This is part two of my article on the Japanese stop of our World Tea Tasting Tour. Part one was posted a few days ago.
The Japanese tea ceremony has been around for a very long time, but it was solidified into its current form in the 1500s by a man named Sen no Rikyū. He was an adherent of a philosophy called wabi-sabi, which honors and treasures simplicity, transience, asymmetry, and finding the beauty in imperfection. Rikyū applied this to the tea ceremony, developing what became known as chanoyu: the Way of Tea.
He removed unnecessary ornamentation from tearooms, typically reducing the decor to a single scroll on the wall and a flower arrangement designed to harmonize with the garden outside. Everything else in the room was functional. Chanoyu teaches four fundamental principles known as wa kei sei jaku, intended to be not only the core of the tea ceremony, but a representation of the principles to incorporate into daily life.
Wa (harmony) was his ultimate ideal. From harmony comes peace. Guest and host should be in harmony and man should strive for harmony with nature, rather than attempting to dominate nature.
Kei (respect) allows people to accept and understand others even when you do not agree with them. In a tea ceremony the guest must respect the host and the host must respect the guest, making them equals. The simplest vase should be treated as well as the most expensive, and the same politeness and purity of heart should be extended to your servant as to your master.
Sei (purity) is a part of the ritual of the tea ceremony, cleaning everything beforehand and wiping each vessel with a special cloth before using it. But that is only an outward reflection of the purity of the heart and soul that brings the harmony and respect. In accordance with wabi-cha, imperfection was to be prized here as well. To Rikyū, the ultimate expression of purity was the garden after he spent hours grooming it and several leaves settled randomly on the assiduously manicured walkway.
Finally, Jaku (tranquility) is the ultimate goal of enlightenment and selflessness. It is also the fresh beginning as you go back with fresh perspective to examine the way you have chosen to implement harmony, respect, and purity into your life.
There is a long list of implements that are used in the preparation of matcha, which is the powdered tea used in the tea ceremony. The four that I concentrated on in this class were the bowl, scoop, whisk, and caddy. It could be argued that others are as important, or even more important, but I chose to focus on the ones that are used at home when you make matcha, even if you are not participating in a tea ceremony. The link in the slide above is a great place to learn all about the ceremony itself, and the site contains a detailed list of chanoyu utensils.
In preparing matcha, the bamboo scoop is used to take tea powder and place it in the bowl. After adding water, the whisk is used not only to mix the powder, but to aerate the mixture, leaving it slightly frothy.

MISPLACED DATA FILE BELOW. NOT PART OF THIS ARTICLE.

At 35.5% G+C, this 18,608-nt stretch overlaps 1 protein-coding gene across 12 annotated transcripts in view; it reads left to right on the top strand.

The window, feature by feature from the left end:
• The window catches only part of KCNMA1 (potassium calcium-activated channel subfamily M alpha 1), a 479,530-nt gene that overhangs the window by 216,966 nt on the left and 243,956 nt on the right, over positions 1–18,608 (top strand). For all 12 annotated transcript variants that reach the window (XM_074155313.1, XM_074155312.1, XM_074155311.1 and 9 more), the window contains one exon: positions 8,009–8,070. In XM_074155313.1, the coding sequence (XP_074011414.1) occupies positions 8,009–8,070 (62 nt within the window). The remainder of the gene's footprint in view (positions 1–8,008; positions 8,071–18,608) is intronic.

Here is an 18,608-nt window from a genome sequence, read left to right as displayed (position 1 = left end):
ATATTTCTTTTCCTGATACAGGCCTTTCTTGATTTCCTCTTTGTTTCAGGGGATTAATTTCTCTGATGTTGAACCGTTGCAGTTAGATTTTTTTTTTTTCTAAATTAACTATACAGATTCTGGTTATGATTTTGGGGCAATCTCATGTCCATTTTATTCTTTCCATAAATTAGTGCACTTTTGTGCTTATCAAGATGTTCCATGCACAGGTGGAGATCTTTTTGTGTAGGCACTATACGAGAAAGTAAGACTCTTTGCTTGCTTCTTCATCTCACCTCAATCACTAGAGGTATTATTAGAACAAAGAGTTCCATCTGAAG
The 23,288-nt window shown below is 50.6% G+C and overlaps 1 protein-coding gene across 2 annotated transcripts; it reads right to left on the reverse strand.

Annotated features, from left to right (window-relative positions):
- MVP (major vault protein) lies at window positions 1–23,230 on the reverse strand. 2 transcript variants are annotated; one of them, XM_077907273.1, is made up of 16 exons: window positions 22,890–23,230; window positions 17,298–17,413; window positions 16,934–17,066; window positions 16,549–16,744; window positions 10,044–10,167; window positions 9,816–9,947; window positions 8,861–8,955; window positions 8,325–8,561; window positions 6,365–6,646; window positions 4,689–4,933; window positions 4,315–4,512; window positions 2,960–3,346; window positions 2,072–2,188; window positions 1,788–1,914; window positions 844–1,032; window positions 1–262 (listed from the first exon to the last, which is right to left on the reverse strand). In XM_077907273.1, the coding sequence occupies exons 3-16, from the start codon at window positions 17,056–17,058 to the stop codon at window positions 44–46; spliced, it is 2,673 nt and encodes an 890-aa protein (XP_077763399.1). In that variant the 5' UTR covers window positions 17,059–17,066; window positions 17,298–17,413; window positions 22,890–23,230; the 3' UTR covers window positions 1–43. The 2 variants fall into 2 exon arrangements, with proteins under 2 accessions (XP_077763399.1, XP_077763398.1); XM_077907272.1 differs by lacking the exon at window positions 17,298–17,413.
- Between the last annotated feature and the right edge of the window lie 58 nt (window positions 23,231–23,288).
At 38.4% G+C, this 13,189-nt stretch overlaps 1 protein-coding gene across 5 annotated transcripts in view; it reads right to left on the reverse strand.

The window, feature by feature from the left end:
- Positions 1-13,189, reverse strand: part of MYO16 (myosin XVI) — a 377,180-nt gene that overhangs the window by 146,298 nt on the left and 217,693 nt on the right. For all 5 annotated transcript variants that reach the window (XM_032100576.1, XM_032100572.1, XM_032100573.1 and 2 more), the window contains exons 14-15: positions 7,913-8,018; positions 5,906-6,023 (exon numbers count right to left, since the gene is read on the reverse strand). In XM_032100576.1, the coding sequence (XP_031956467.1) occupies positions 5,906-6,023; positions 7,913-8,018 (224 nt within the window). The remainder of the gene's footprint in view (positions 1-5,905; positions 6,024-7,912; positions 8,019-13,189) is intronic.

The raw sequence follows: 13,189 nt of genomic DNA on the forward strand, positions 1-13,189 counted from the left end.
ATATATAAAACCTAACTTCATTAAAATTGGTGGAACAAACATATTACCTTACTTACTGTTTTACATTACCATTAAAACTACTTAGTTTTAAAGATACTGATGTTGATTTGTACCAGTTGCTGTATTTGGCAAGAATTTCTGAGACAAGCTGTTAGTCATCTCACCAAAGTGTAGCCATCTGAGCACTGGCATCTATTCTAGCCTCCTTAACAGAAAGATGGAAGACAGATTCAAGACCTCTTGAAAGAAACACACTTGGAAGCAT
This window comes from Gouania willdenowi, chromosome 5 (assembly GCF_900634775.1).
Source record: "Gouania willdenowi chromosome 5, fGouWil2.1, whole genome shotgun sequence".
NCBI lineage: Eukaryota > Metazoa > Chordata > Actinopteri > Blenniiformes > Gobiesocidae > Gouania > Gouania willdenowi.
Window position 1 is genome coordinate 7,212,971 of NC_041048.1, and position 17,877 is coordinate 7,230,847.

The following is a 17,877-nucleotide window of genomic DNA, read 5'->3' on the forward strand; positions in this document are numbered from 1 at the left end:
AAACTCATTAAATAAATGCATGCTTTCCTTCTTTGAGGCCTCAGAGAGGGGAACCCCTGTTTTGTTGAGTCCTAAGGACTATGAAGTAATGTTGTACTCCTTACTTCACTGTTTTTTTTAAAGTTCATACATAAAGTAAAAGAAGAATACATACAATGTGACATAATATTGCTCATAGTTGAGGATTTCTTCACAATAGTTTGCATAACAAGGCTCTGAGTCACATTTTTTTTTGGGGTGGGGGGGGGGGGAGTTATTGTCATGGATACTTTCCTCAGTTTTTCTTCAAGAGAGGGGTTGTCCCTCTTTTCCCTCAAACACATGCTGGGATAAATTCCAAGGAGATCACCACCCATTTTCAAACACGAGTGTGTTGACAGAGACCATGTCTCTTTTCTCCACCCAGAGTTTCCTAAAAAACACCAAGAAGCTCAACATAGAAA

Of all of the tools of chanoyu, the bowl is probably the most personal.
We were lucky enough to have Karin Solberg, who created the matcha bowls we sell at our store, talk about the process of creating and decorating the bowls. Karin has done some lovely work, and we enjoyed learning from her. There is a picture showing some of her bowls in part 1 of this article.
I have said many times before that tea is a very personal thing. Nobody can tell you what tastes good to you. The “right” way for me to enjoy a particular tea could be quite different than the “right” way for you to enjoy that same tea. To Rikyū, however, the tea ceremony was not about what made your matcha taste the best. It was all about using the ritual to clear your mind and help you to see things more clearly. It was about achieving harmony, respect, purity, and tranquility.
Outside of the ceremony, however, I would argue that your way of relaxing is the right way of relaxing, whether it means sitting on your front porch with a steaming hot cup of Earl Grey, preparing a delicate silver needle tea to enjoy with a friend, or laying back in the bathtub with a fragrant jasmine green tea. Tea should be a pleasure, not a chore, and the ceremony is about sharing that pleasure with your friends and guests.
If you live in the area and were unable to attend this session, I sure hope to see you at one of our future stops on our World Tea Tasting Tour. Follow the link for the full schedule, and follow us on Facebook or Twitter for regular updates (the event invitations on Facebook have the most information).
We’re very excited to be working with resident artist Karin Solberg from the Red Lodge Clay Center, and we are featuring some of her matcha bowls in the store, and she came in to talk about them at this stop in the tour.
The teas we tasted were:
- Organic Sencha
- Organic Houjicha (roasted green tea)
- Organic Genmaicha (toasted rice tea)
- Organic Matcha
- Kukicha (“twig tea”)
- Bancha (“coarse sencha”)
- Sencha (“decocted tea”)
- Gyokuro (“jade dew”)